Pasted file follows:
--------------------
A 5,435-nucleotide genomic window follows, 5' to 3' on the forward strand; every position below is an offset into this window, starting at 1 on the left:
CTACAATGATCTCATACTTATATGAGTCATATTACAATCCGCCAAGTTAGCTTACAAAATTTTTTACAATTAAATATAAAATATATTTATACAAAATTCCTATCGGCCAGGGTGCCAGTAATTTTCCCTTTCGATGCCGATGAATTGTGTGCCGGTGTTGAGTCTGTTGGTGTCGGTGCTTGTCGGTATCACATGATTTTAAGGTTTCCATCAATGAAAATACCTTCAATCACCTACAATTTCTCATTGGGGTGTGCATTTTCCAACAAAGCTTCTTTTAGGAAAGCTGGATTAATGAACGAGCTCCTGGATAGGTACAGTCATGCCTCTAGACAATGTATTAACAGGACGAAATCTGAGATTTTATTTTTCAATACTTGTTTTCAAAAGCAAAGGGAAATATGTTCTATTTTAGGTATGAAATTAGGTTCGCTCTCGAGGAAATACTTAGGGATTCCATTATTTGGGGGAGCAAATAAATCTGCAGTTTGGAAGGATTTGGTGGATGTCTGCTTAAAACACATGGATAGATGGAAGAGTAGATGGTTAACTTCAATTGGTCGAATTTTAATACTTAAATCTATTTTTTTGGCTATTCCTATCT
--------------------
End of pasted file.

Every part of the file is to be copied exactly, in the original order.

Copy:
A 5,435-nucleotide genomic window follows, 5' to 3' on the forward strand; every position below is an offset into this window, starting at 1 on the left:
CTACAATGATCTCATACTTATATGAGTCATATTACAATCCGCCAAGTTAGCTTACAAAATTTTTTACAATTAAATATAAAATATATTTATACAAAATTCCTATCGGCCAGGGTGCCAGTAATTTTCCCTTTCGATGCCGATGAATTGTGTGCCGGTGTTGAGTCTGTTGGTGTCGGTGCTTGTCGGTATCACATGATTTTAAGGTTTCCATCAATGAAAATACCTTCAATCACCTACAATTTCTCATTGGGGTGTGCATTTTCCAACAAAGCTTCTTTTAGGAAAGCTGGATTAATGAACGAGCTCCTGGATAGGTACAGTCATGCCTCTAGACAATGTATTAACAGGACGAAATCTGAGATTTTATTTTTCAATACTTGTTTTCAAAAGCAAAGGGAAATATGTTCTATTTTAGGTATGAAATTAGGTTCGCTCTCGAGGAAATACTTAGGGATTCCATTATTTGGGGGAGCAAATAAATCTGCAGTTTGGAAGGATTTGGTGGATGTCTGCTTAAAACACATGGATAGATGGAAGAGTAGATGGTTAACTTCAATTGGTCGAATTTTAATACTTAAATCTATTTTTTTGGCTATTCCTATCT